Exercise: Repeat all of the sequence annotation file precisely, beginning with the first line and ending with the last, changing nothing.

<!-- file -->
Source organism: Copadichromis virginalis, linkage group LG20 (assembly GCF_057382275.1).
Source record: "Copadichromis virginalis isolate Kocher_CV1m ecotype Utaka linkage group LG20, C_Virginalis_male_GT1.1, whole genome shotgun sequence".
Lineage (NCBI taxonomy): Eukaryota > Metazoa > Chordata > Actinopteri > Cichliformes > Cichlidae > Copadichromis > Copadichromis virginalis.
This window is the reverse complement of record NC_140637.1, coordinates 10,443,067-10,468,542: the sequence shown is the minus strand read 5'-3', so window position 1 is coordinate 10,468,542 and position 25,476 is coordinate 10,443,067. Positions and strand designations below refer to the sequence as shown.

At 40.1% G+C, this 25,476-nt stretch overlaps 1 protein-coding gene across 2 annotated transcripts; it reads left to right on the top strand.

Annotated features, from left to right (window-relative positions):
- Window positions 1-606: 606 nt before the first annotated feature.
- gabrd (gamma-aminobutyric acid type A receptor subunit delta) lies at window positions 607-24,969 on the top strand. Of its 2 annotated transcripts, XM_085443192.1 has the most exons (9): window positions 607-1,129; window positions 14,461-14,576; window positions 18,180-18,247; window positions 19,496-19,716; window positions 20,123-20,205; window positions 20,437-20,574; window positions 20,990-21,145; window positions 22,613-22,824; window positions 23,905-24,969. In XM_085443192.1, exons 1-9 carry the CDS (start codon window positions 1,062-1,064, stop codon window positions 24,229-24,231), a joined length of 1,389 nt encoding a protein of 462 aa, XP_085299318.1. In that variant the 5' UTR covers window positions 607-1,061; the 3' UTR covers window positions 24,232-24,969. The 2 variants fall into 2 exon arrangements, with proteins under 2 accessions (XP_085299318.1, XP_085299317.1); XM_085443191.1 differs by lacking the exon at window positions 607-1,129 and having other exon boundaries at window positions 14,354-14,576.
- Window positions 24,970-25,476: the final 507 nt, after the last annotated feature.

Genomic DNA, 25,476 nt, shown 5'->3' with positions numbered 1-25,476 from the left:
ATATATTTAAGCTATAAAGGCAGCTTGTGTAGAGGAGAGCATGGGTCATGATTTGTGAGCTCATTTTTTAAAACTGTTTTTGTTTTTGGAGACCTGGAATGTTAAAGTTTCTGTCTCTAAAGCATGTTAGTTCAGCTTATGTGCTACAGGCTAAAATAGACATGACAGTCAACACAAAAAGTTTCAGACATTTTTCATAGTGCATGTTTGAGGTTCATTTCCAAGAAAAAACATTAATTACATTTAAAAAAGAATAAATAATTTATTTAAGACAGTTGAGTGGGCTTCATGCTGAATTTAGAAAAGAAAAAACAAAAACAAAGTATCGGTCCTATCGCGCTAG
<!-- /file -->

Source organism: Copadichromis virginalis, linkage group LG20 (assembly GCF_057382275.1).
Source record: "Copadichromis virginalis isolate Kocher_CV1m ecotype Utaka linkage group LG20, C_Virginalis_male_GT1.1, whole genome shotgun sequence".
Lineage (NCBI taxonomy): Eukaryota > Metazoa > Chordata > Actinopteri > Cichliformes > Cichlidae > Copadichromis > Copadichromis virginalis.
This window is the reverse complement of record NC_140637.1, coordinates 10,443,067-10,468,542: the sequence shown is the minus strand read 5'-3', so window position 1 is coordinate 10,468,542 and position 25,476 is coordinate 10,443,067. Positions and strand designations below refer to the sequence as shown.

At 40.1% G+C, this 25,476-nt stretch overlaps 1 protein-coding gene across 2 annotated transcripts; it reads left to right on the top strand.

Annotated features, from left to right (window-relative positions):
- Window positions 1-606: 606 nt before the first annotated feature.
- gabrd (gamma-aminobutyric acid type A receptor subunit delta) lies at window positions 607-24,969 on the top strand. Of its 2 annotated transcripts, XM_085443192.1 has the most exons (9): window positions 607-1,129; window positions 14,461-14,576; window positions 18,180-18,247; window positions 19,496-19,716; window positions 20,123-20,205; window positions 20,437-20,574; window positions 20,990-21,145; window positions 22,613-22,824; window positions 23,905-24,969. In XM_085443192.1, exons 1-9 carry the CDS (start codon window positions 1,062-1,064, stop codon window positions 24,229-24,231), a joined length of 1,389 nt encoding a protein of 462 aa, XP_085299318.1. In that variant the 5' UTR covers window positions 607-1,061; the 3' UTR covers window positions 24,232-24,969. The 2 variants fall into 2 exon arrangements, with proteins under 2 accessions (XP_085299318.1, XP_085299317.1); XM_085443191.1 differs by lacking the exon at window positions 607-1,129 and having other exon boundaries at window positions 14,354-14,576.
- Window positions 24,970-25,476: the final 507 nt, after the last annotated feature.

Genomic DNA, 25,476 nt, shown 5'->3' with positions numbered 1-25,476 from the left:
ATATATTTAAGCTATAAAGGCAGCTTGTGTAGAGGAGAGCATGGGTCATGATTTGTGAGCTCATTTTTTAAAACTGTTTTTGTTTTTGGAGACCTGGAATGTTAAAGTTTCTGTCTCTAAAGCATGTTAGTTCAGCTTATGTGCTACAGGCTAAAATAGACATGACAGTCAACACAAAAAGTTTCAGACATTTTTCATAGTGCATGTTTGAGGTTCATTTCCAAGAAAAAACATTAATTACATTTAAAAAAGAATAAATAATTTATTTAAGACAGTTGAGTGGGCTTCATGCTGAATTTAGAAAAGAAAAAACAAAAACAAAGTATCGGTCCTATCGCGCTAG